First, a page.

Some also argued strongly that reparations from Germany would make no sense without land reform in Namibia and a restructuring of the Namibian state. Bernardus Swartbooi, for example, stressed the importance of considering reparations on two distinct levels: “Yes reparations from the German government, but also reparations here from the local government.” He also argued very strongly that the strength of empire persists in contemporary Namibia in the form of white land ownership, something that Dr. John Nakuta echoed when highlighting that in Namibia, “the second most unequal country in the world”, inequality persists primarily along racial lines.
The term “reconciliation” has a number of meanings but tends to refer to a restoration of friendly relations between two, in some ways equal, parties previously embroiled in conflict. In this conference it normally referred to reconciliation between German, Namibian, and Herero and Nama communities. Some attendees expressed scepticism at the notion of immediate reconciliation, with one attendee talking instead of the need for “justice before reconciliation”. However, a number of Herero and Nama speakers spoke of the need for the three communities to come together in order to engage in dialogue—whether or not they are “equal parties”.
German-Namibian Erika Von Wietersheim offered perhaps the most hopeful vision of such a dialogue. She told the story of how little she knew about the brutality of German colonialism until she began to read colonial literature and realized that something horrific had taken place: “We used to play on Shark Island, completely unaware that it had been an island of death.” She spoke of the need for healing, and the importance of moments of “crying together”. She also, however, dismissed all demands to invade German-Namibian land as “poison”. The greatest stumbling block to such reconciliation, therefore, seems to be the land question and a related fear and often lack of understanding on the part of a number of German-Namibians. One German-Namibian expressed dissatisfaction that many do not “understand that most German-Namibians came after the colonial period”, while a journalist from the Allgemeine Zeitung said that the conference did not challenge the “genocide doctrine”. The notion that what took place was not actually genocide was repeated more than once. Such comments came across as particularly insensitive to many. Bonita Meyersfeld, for example, expressed that as the descendant of Holocaust survivors she has never been treated disrespectfully by people of German descent, but that at this conference she could see a serious “lack of compassion” from a number of attendees from the German-Namibian community.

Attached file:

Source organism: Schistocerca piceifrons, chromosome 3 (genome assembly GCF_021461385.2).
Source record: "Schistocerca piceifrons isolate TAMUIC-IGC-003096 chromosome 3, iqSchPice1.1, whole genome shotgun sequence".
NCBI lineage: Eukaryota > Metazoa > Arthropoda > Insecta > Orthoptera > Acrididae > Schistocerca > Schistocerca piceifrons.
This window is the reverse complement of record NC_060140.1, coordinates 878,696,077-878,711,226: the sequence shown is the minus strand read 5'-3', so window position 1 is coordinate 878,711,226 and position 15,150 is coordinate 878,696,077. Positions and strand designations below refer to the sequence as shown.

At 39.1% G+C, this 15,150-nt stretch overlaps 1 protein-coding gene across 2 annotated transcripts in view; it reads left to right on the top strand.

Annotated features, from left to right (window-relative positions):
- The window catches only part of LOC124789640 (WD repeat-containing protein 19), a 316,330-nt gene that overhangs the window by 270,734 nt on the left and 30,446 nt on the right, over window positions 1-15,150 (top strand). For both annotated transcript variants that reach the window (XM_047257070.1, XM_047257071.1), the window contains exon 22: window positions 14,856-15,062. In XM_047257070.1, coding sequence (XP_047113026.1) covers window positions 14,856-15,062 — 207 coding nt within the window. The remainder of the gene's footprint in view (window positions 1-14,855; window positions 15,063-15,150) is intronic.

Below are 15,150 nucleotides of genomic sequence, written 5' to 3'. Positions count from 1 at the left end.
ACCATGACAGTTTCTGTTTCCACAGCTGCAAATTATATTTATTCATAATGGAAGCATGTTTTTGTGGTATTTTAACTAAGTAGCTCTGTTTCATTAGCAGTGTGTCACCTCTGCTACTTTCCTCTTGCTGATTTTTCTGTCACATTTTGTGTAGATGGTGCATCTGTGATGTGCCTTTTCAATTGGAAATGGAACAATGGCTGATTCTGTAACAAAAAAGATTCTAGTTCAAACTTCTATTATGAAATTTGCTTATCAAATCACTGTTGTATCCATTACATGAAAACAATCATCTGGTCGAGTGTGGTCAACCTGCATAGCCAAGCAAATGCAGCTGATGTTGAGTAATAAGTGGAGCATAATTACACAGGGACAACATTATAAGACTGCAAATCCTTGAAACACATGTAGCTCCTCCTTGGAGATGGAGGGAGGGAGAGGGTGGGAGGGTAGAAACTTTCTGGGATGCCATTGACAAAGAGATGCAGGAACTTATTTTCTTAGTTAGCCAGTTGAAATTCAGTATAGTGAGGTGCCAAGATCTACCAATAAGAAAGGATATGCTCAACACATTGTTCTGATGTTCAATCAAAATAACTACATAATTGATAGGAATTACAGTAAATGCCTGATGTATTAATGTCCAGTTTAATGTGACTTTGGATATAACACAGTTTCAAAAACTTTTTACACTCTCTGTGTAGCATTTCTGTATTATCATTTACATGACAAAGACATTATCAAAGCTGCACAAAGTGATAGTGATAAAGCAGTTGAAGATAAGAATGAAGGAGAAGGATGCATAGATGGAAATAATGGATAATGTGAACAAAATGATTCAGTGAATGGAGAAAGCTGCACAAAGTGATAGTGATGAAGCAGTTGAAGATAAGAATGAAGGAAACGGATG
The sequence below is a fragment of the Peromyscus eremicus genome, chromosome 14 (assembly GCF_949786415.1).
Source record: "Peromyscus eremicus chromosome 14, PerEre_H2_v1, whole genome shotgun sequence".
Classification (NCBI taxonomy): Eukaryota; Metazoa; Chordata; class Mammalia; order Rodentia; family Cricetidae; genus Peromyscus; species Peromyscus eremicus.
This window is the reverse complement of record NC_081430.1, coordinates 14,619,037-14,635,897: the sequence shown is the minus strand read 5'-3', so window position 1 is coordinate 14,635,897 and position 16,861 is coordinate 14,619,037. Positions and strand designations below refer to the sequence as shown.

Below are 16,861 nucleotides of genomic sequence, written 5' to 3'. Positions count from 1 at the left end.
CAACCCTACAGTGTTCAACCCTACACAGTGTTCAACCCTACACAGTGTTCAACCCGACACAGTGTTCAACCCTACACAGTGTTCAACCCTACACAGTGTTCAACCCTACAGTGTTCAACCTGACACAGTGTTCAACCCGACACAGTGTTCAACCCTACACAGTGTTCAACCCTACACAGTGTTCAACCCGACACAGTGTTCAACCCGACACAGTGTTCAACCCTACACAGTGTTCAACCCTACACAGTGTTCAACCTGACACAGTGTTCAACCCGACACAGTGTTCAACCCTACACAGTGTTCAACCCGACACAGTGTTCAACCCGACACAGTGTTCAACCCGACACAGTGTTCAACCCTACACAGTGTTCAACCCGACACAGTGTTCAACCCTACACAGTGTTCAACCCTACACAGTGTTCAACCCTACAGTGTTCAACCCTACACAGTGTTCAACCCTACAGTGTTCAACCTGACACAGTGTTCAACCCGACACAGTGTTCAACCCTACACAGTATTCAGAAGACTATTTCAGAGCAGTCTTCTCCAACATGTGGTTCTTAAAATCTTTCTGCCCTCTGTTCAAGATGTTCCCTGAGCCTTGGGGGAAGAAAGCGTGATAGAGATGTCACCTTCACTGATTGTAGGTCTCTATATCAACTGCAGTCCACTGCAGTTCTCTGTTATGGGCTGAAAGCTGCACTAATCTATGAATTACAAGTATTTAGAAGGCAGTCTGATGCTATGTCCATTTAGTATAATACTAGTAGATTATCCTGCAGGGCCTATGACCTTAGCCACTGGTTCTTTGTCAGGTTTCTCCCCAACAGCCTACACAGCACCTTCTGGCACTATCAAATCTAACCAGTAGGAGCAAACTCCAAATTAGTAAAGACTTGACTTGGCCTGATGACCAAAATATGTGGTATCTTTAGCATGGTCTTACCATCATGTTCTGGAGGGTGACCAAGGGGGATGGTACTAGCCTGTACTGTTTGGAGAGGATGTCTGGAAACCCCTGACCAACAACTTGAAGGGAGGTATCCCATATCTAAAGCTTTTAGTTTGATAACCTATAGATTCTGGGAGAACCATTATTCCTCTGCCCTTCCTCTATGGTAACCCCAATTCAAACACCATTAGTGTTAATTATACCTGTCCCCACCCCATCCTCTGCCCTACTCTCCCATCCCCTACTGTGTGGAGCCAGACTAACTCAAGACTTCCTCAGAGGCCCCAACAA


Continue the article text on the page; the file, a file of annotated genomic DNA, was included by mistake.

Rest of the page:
It became clear as the conference went on that the horrors of genocide repressed over the course of more than a century was certainly under discussion, but also the very question of how that repression is linked to the impossibility of a truly decolonized political future in both Germany and Namibia. The thrust of the conference was therefore arguably that decolonization is necessary on two fronts. Firstly in the former colonizer country, Germany, where practices of state racism and denial of colonial violence are rampant, where denial of non-European genocide and the differential valuation of non-white lives persists in the present. Secondly it is also necessary in Namibia, a country in which a considerable settler population continues to live, in which communities most affected by colonial rule are often landless and discriminated against, and where memorials to former colonizers are still displayed without comment while mass graves of genocide victims go without adequate public recognition.
The responses by some members of the German-Namibian community were perhaps symbolic of how far there may be to go to bring about a situation in which a just and decolonized future could be possible in both countries. Yet this conference seems to have been an opening that may lay the groundwork for future discussions in Germany and most especially in Namibia. It offered an opportunity for the strengthening of transnational and local networks, for open discussion concerning issues that have too often between repressed, and above all it allowed for the affected communities, especially those who have been systematically excluded, to come together and articulate next steps in their struggle for restorative justice.
Howard Rechavia Taylor is a PhD candidate at Columbia University in New York City and a visiting research fellow at the Free University of Berlin. His research interrogates the manner in which Germany deals with transnational legal and political claims to address the legacy of colonialism and genocide in Namibia. He also works on related questions concerning the relationship between anti-Semitism, Islamophobia, and anti-Black racism in Europe, and the various languages through which aftermaths of European colonial violence are articulated in the present. He has written as a journalist for outlets such as Al-Jazeera and Open Democracy.
 The first event, at the Goethe Institute in in Windhoek, was organised by a number of German institutions: the European Centre for Constitutional and Human Rights (ECCHR), the Goethe Institute, and the Academy of Arts (ADK). The second event, at a hotel in Swakopmund, was organised between the ECCHR, the ADK and organisations of a section of the affected communities: the Ovaherero Genocide Foundation (OGF), the Nama Genocide Technical Committee (NGTC), and the Nama Traditional Leaders Associaiton (NTLA)
 Words said by Nama Chief Johannes Isaak at the Swakopmund symposium